autopsies performed culturally upon the corpse of those once living
beings, and certainly always the form of an apocryphal obituary.
the section (entry) on Pinochet,
the author critically and playfully creates four hypotheses that
tell of the deaths of the General, who was in good health until
recently, and certainly twenty years ago at the time Gómez
Valderrama published Las muertes apócrifas. For
this reason, this miniature narrative embodies the form of remarkable
po/et(h)ic prophecy, as we neatly find confirmed in the last
of the hypotheses, where through a kind of verbal and gnoseologic
cleansing of the process through which the prophecy is arrived
at, we reach, no more, no less, a moment of predictive perfection
in which his death is foretold (for
him and us)
as being "that to which he was [simply] predestined." (Cuentos completos 353). The hypotheses
or proposed apocryphal formulations by Gómez Valderrama
involve an examination of and a literary judgment on each of
a) the epic conjecture: the historical
moment (the military coup d'état of September 11th, 1973)
in which the protagonist's dictatorial person emerges, deceitfully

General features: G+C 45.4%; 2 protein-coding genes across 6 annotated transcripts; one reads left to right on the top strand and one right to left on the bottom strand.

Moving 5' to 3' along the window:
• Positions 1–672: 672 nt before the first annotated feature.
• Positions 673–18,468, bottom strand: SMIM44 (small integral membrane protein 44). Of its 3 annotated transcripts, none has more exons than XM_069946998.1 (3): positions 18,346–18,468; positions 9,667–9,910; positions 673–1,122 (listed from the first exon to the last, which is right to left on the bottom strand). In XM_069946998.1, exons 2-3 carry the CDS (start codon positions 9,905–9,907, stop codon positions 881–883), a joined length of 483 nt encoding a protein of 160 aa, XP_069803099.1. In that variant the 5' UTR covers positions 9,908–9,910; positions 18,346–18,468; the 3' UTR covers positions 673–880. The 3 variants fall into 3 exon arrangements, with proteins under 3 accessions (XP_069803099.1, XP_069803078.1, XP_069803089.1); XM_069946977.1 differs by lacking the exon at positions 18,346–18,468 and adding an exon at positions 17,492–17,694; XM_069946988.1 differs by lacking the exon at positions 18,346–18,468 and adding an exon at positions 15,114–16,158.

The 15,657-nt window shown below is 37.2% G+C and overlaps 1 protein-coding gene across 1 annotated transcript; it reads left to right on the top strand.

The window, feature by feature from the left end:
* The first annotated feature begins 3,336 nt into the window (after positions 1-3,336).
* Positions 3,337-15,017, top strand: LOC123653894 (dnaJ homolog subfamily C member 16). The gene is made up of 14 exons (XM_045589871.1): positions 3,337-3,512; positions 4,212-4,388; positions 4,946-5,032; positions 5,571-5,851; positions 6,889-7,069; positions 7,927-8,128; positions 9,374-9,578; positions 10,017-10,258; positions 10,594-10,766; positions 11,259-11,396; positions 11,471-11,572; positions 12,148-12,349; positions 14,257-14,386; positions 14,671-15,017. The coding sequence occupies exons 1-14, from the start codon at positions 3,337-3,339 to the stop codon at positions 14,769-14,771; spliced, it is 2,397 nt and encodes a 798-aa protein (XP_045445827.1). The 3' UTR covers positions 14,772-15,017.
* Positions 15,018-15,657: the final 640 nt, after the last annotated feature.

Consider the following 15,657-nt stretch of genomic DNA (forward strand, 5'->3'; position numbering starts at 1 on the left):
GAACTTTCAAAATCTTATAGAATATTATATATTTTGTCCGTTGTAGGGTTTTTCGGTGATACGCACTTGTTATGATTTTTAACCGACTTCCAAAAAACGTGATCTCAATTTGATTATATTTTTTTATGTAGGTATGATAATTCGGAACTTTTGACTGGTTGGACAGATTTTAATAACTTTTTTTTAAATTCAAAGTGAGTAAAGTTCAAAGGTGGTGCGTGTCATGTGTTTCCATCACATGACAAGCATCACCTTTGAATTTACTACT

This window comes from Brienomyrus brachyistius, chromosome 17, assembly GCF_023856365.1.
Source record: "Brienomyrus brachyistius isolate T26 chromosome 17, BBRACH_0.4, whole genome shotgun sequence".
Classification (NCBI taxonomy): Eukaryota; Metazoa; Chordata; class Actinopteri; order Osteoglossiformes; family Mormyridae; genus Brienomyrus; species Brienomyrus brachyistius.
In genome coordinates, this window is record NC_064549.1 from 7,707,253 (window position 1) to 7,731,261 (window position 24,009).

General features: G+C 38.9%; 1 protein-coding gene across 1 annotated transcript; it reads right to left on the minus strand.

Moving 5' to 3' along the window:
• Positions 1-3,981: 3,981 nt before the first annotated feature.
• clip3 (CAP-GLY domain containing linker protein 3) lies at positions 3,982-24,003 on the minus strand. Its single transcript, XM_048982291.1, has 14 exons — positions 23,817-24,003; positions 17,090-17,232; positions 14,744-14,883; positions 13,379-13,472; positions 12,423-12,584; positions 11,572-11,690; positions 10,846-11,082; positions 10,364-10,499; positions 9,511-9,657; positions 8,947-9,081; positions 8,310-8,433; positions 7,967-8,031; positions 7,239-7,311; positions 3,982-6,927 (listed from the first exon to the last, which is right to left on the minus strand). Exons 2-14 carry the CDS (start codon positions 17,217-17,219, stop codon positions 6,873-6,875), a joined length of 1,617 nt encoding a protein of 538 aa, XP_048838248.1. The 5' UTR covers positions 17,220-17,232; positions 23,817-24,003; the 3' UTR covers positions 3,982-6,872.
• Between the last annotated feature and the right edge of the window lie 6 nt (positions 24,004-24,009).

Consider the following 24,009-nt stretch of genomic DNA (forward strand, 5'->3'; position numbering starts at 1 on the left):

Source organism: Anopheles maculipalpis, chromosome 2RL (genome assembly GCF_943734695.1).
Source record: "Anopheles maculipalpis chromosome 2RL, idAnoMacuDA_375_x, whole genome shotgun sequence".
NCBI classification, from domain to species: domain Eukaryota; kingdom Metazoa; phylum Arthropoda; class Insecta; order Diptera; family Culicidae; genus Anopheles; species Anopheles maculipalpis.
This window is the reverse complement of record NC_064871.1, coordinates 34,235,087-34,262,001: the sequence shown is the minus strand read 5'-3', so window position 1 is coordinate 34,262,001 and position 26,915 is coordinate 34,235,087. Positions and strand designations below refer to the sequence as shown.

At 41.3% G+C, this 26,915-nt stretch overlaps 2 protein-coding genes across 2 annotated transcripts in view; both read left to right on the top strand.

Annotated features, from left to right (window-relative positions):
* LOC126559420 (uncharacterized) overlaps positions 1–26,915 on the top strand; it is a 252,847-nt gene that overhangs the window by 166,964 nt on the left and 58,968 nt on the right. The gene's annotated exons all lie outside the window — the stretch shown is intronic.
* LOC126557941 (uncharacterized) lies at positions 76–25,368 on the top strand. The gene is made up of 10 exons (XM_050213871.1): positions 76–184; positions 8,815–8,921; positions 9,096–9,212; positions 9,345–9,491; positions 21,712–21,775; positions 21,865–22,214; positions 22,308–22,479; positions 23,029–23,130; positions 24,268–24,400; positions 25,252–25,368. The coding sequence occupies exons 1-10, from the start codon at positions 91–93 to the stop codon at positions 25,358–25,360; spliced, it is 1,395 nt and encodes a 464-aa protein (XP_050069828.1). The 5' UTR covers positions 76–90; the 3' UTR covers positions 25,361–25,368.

b) the elegiac conjecture: the more important allegorical and
political consequence, the death and recovery of democracy in
Chile, as an exemplum of the Latin American paradigm of those and other
years in imagine parva;
c) the detective novel conjecture: the establishment of an authoritarian
regime whose inquisitorial delirium ends up by turning against
the government itself; and, as just mentioned,
d) the (strictly) tragic conjecture: the final/fatal
destiny of Pinochet and the future of Chile and the rest of Latin
with/without his 'iron glove' presence.
to being an historical short-story/essay on the Unidad Popular
that dream of the 'Chilean road to Socialism'), on the subsequent military dictatorship,
and on the recovery of freedom by the Chilean people, in the same
way as many others in Latin America achieved the same
goal at that time, Gómez Valderrama's text is also a kind
of schematic and coded critical biography of Pinochet, the only
one to exist as such today.
in it we find, silent and unspoken between the lines, a heartfelt